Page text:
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What role can the archive play in developing and sustaining a critical and culturally located art history?

Joy Garnett
6 November 2013

Alone in the Archive

The author's maternal grandfather, Dr. Ahmed Zaky Abushady, in the backyard of his home and research laboratory 'Rameses Villa', London, September 1917.
The author's maternal grandfather, Dr. Ahmed Zaky Abushady, in the backyard of his home and research laboratory 'Rameses Villa', London, September 1917.

When family members die they take their memories, facts and figures with them. Their stories, as well as their lies and omissions, become harder to track after they've gone. They leave behind mountains of material, with few entry points. If you dare to enter, you will find yourself alone in the archive.


Someone close to you dies. A generation apart, you are busy with your own life. You may choose to ignore all the stuff they leave behind. If you hired someone to cart it away, no one would blame you. But perhaps you value these leavings for personal reasons, or even 'historical' ones. So instead, you make the choice to plunge in. At first this is cathartic. You start blindly, picking away at the monolith, peeling back a transparent corner until you see something. You think you know the general shape and size of it, you think you can get away with a few weeks' work and be done with it. You figure you've seen all the pretty hairpins, grease crayons, love notes on creased napkins, all the dusty books. But then again, if you are like me, the whole situation will gnaw at you.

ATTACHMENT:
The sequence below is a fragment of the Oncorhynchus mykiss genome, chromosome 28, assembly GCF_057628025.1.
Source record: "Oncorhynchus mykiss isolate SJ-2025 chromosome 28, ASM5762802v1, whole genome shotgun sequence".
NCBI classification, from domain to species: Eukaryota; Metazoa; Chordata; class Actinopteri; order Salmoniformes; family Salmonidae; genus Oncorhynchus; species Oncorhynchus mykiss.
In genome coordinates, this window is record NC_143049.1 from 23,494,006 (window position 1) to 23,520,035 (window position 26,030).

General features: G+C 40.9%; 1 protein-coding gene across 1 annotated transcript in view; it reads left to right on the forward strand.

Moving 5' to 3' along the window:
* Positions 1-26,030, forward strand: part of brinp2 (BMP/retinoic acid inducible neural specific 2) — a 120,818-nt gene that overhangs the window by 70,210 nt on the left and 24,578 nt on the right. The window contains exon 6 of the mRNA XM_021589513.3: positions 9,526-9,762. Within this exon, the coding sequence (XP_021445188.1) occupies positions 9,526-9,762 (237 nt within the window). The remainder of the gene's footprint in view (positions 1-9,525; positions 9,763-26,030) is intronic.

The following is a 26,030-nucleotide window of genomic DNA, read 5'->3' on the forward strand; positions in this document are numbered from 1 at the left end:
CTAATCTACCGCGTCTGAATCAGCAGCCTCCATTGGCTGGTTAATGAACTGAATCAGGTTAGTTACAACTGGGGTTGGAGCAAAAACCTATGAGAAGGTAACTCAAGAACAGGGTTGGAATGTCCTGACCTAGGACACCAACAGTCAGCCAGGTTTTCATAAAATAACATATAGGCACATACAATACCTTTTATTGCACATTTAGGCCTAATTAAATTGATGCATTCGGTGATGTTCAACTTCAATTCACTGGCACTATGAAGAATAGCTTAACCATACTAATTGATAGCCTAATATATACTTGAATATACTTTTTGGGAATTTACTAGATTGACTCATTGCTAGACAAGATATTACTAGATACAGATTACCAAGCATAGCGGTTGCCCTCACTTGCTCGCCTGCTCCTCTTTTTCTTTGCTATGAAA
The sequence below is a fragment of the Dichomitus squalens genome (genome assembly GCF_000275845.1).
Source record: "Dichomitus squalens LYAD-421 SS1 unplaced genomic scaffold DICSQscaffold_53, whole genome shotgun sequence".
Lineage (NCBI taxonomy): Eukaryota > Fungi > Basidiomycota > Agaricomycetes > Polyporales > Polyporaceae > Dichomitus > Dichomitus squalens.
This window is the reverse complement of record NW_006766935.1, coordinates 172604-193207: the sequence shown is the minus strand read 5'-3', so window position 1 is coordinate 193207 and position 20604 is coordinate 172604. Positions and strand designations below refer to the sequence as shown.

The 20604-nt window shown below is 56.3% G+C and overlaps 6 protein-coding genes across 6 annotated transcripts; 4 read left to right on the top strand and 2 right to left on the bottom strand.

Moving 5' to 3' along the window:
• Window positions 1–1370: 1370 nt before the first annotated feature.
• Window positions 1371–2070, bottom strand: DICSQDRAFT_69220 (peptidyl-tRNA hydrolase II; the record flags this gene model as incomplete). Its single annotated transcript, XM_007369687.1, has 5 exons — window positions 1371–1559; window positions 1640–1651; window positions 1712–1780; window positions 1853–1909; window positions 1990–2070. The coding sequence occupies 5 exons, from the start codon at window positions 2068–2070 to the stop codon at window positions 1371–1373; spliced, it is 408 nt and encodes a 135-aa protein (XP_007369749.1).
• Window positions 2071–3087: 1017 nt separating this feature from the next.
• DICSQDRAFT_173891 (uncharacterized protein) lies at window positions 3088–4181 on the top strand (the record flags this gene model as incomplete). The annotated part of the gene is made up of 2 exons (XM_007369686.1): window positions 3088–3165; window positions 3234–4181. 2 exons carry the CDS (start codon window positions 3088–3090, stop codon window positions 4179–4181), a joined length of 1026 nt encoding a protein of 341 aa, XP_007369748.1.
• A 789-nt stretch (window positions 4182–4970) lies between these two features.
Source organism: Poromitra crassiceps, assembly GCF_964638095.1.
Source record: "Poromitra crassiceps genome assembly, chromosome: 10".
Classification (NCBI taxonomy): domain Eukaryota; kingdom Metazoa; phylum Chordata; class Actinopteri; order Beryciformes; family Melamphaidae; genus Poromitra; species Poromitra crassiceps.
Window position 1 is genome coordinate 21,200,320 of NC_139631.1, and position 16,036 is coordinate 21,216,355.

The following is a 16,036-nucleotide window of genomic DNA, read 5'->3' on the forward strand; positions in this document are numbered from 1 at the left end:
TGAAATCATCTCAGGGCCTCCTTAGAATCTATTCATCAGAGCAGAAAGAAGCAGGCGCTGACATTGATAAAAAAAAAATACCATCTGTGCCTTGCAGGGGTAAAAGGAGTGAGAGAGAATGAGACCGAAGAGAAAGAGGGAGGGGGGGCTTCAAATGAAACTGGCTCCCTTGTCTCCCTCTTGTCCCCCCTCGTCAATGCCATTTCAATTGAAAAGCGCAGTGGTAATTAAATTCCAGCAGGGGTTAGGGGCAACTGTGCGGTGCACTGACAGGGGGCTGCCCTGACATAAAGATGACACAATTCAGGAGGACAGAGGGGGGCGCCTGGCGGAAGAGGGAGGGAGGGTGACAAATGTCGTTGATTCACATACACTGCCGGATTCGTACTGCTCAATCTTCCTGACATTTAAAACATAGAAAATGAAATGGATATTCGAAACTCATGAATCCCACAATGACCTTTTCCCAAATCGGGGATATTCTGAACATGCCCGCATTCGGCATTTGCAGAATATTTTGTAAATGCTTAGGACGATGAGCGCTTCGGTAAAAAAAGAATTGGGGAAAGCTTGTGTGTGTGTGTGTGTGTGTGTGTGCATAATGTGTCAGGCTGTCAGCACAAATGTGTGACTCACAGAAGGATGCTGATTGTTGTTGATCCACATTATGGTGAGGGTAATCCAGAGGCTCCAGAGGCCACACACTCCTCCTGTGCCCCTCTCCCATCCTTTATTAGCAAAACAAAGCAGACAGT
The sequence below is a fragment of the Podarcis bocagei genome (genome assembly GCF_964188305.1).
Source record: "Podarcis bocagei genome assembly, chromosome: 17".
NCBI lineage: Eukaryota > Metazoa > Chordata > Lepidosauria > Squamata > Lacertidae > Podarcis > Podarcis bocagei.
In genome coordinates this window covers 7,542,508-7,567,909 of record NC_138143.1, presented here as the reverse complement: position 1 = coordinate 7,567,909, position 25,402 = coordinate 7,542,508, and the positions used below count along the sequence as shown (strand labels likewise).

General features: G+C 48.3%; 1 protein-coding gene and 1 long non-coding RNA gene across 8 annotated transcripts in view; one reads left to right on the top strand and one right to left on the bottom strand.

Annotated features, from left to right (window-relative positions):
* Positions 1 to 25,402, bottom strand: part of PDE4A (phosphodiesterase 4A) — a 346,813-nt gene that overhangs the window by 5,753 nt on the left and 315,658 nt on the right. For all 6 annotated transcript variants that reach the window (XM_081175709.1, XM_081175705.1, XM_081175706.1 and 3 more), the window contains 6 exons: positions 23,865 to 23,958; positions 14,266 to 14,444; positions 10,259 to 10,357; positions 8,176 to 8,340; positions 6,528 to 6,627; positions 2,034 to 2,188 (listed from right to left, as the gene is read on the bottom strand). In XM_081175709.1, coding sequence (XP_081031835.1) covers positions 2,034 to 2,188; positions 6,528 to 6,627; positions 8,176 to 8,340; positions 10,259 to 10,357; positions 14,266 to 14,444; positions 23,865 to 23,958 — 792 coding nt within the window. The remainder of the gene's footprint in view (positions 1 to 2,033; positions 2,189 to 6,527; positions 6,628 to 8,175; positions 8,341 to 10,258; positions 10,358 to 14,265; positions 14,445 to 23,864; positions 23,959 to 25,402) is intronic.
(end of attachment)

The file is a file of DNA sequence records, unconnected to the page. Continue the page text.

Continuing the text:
This happened: tired and covered in dirt and sweat after a day of digging through my mother's storage, I found a strange box, which contained many envelopes and another, smaller box. I felt a jagged sensation in my gut that I mistook for a symptom of mourning. Wiping the sweat from my face, I knelt before the box to read the label: an adhesive tag with my mother's hand in red Sharpie: 'Papers to Sort'. The archive, it seems, had finally gotten away from her. Inside, a smaller box was labelled 'More Egypt'. Inside this box was the first crop of what was to become a legion of things that had been secreted away. My first find, large-format negatives that had been resting for seventy-five years, were perfectly preserved in little glassine envelopes. Yet more images, I thought; more than I was prepared for. But also amulets, perfume bottles, pins, ID cards, feathers, kites, love letters, poems, diaries, birth certificates, death notices. Items that document events I never knew about, showing the people I thought I knew all about, in attitudes and places that demonstrate the absolute inadequacy of my imaginative faculties. There was more to the story than the neat one that was drawn for me. My family, with its famous poet patriarch, had kept secrets.